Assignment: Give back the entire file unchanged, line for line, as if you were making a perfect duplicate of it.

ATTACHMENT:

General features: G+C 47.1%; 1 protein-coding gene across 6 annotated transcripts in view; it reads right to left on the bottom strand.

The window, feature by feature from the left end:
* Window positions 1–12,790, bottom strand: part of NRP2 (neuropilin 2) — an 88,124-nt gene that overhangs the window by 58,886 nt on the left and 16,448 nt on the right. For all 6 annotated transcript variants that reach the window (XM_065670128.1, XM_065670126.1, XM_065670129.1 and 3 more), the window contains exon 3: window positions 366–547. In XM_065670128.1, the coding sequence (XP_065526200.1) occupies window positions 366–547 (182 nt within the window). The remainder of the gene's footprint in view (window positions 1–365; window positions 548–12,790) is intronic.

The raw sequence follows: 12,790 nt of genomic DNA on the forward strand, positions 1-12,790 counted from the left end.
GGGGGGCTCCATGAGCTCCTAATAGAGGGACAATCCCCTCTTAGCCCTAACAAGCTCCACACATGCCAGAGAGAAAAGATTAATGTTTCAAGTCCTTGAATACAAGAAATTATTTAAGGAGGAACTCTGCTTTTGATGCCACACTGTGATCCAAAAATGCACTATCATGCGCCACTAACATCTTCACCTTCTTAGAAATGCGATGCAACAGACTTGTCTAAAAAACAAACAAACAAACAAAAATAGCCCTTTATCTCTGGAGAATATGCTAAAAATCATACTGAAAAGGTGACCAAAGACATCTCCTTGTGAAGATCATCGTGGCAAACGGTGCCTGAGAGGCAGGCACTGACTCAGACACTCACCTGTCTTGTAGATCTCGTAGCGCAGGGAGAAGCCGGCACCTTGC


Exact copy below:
General features: G+C 47.1%; 1 protein-coding gene across 6 annotated transcripts in view; it reads right to left on the bottom strand.

The window, feature by feature from the left end:
* Window positions 1–12,790, bottom strand: part of NRP2 (neuropilin 2) — an 88,124-nt gene that overhangs the window by 58,886 nt on the left and 16,448 nt on the right. For all 6 annotated transcript variants that reach the window (XM_065670128.1, XM_065670126.1, XM_065670129.1 and 3 more), the window contains exon 3: window positions 366–547. In XM_065670128.1, the coding sequence (XP_065526200.1) occupies window positions 366–547 (182 nt within the window). The remainder of the gene's footprint in view (window positions 1–365; window positions 548–12,790) is intronic.

The raw sequence follows: 12,790 nt of genomic DNA on the forward strand, positions 1-12,790 counted from the left end.
GGGGGGCTCCATGAGCTCCTAATAGAGGGACAATCCCCTCTTAGCCCTAACAAGCTCCACACATGCCAGAGAGAAAAGATTAATGTTTCAAGTCCTTGAATACAAGAAATTATTTAAGGAGGAACTCTGCTTTTGATGCCACACTGTGATCCAAAAATGCACTATCATGCGCCACTAACATCTTCACCTTCTTAGAAATGCGATGCAACAGACTTGTCTAAAAAACAAACAAACAAACAAAAATAGCCCTTTATCTCTGGAGAATATGCTAAAAATCATACTGAAAAGGTGACCAAAGACATCTCCTTGTGAAGATCATCGTGGCAAACGGTGCCTGAGAGGCAGGCACTGACTCAGACACTCACCTGTCTTGTAGATCTCGTAGCGCAGGGAGAAGCCGGCACCTTGC